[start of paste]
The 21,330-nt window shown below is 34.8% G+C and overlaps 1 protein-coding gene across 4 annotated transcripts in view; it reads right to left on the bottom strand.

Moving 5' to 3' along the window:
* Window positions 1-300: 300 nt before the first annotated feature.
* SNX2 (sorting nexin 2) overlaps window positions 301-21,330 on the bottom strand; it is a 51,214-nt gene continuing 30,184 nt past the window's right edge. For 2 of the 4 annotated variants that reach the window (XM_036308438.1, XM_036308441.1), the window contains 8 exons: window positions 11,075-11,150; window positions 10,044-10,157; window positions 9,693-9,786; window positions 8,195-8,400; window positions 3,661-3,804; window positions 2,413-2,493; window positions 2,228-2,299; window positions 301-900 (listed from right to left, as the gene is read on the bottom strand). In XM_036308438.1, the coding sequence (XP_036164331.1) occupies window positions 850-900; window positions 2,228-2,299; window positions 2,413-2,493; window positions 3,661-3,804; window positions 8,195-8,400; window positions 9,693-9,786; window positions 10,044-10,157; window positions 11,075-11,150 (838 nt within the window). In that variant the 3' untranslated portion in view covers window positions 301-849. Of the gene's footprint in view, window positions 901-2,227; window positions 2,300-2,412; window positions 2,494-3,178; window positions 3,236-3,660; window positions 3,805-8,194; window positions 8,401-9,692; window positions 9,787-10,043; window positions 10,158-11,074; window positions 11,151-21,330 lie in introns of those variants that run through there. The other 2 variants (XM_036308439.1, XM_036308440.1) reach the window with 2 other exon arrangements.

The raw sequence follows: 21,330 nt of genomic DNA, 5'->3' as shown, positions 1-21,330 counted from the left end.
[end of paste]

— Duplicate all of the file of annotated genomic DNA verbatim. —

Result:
The 21,330-nt window shown below is 34.8% G+C and overlaps 1 protein-coding gene across 4 annotated transcripts in view; it reads right to left on the bottom strand.

Moving 5' to 3' along the window:
* Window positions 1-300: 300 nt before the first annotated feature.
* SNX2 (sorting nexin 2) overlaps window positions 301-21,330 on the bottom strand; it is a 51,214-nt gene continuing 30,184 nt past the window's right edge. For 2 of the 4 annotated variants that reach the window (XM_036308438.1, XM_036308441.1), the window contains 8 exons: window positions 11,075-11,150; window positions 10,044-10,157; window positions 9,693-9,786; window positions 8,195-8,400; window positions 3,661-3,804; window positions 2,413-2,493; window positions 2,228-2,299; window positions 301-900 (listed from right to left, as the gene is read on the bottom strand). In XM_036308438.1, the coding sequence (XP_036164331.1) occupies window positions 850-900; window positions 2,228-2,299; window positions 2,413-2,493; window positions 3,661-3,804; window positions 8,195-8,400; window positions 9,693-9,786; window positions 10,044-10,157; window positions 11,075-11,150 (838 nt within the window). In that variant the 3' untranslated portion in view covers window positions 301-849. Of the gene's footprint in view, window positions 901-2,227; window positions 2,300-2,412; window positions 2,494-3,178; window positions 3,236-3,660; window positions 3,805-8,194; window positions 8,401-9,692; window positions 9,787-10,043; window positions 10,158-11,074; window positions 11,151-21,330 lie in introns of those variants that run through there. The other 2 variants (XM_036308439.1, XM_036308440.1) reach the window with 2 other exon arrangements.

The raw sequence follows: 21,330 nt of genomic DNA, 5'->3' as shown, positions 1-21,330 counted from the left end.